KDAB, L.L.C., v. Gordon

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KDAB, L.L.C., v. Gordon. Filed April 8, 1999 IN THE UTAH COURT OF APPEALS


Plaintiff and Appellant,


Margaret Jane Gordon,
Defendant and Appellee.

(Not For Official Publication)

Case No. 981236-CA

April 8, 1999
  1999 UT App 110 -----

Third District, Tooele Department
The Honorable Leon A. Dever

Craig S. Cook, Salt Lake City, for Appellant
N. George Daines, Logan, for Appellee


Before Judges Billings, Davis, and Orme.


Plaintiff KDAB, L.L.C. (Appellant) appeals from a grant of summary judgment entered in favor of defendant Margaret Jane Gordon (Appellee) denying its option rights under a real estate contract. We affirm.

In February of 1992, Appellee granted Gordon Farms, Inc. an option to purchase certain real property located in Tooele, Utah. On June 17, 1994, the option agreement was assigned to Appellant. Appellant alleges it exercised the option on August 16, 1994, by sending a letter via regular mail to the home of Appellee. Appellant concedes that it failed to send the letter by certified mail as was required by the contract. Appellee denies receiving any notice from Appellant. In May of 1996, Appellant notified Appellee that it wished to purchase additional property. Appellee responded that the option was no longer viable since Appellant had not properly extended the Option Agreement.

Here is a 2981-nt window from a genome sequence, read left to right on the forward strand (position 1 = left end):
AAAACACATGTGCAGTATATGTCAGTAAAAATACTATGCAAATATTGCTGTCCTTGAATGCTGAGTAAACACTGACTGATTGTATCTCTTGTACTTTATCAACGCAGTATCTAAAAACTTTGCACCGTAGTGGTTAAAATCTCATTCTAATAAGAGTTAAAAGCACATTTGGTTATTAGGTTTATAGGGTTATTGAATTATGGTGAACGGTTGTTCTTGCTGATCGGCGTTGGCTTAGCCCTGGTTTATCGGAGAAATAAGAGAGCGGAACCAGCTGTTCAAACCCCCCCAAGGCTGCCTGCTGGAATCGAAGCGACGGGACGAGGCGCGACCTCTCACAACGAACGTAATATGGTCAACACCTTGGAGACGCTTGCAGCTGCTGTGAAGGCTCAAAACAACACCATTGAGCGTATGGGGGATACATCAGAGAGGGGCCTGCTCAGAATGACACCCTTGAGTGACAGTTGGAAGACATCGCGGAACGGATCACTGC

Paragraph Twelve of the Agreement requires Appellant's exercise of the option be sent by certified mail. In Geisdorf v. Doughty, 345 Utah Adv. Rep. 16 (Utah 1998), the Utah Supreme Court found the nature of option contracts required strict and exact performance of the terms and manner in which the option is to be exercised: This court has previously held that "'[w]hen the optionee decides to exercise his option he must act unconditionally and precisely according to the terms of the option.'" Upland Indus. Corp. v. Pacific Gamble Robinson Co., 684 P.2d 638, 640 (Utah 1984) (quoting Williston on Contracts § 61D (3d ed. 1957)). Actual exercise of the option must be "in accordance with its terms." J.R. Stone Co. v. Keate, 576 P.2d 1285, 1288 (Utah 1978); see also Nance v. Schoonover, 521 P.2d 896, 897 (Utah 1974); Equitable Realty, Inc. v. Nielson, 30 Utah 2d 433, 435, 519 P.2d 243, 244 (1974) (stating that an option, once granted, "must be exercised strictly according to its terms"). Id. at 18 (additional citations and footnote omitted) (alterations in original).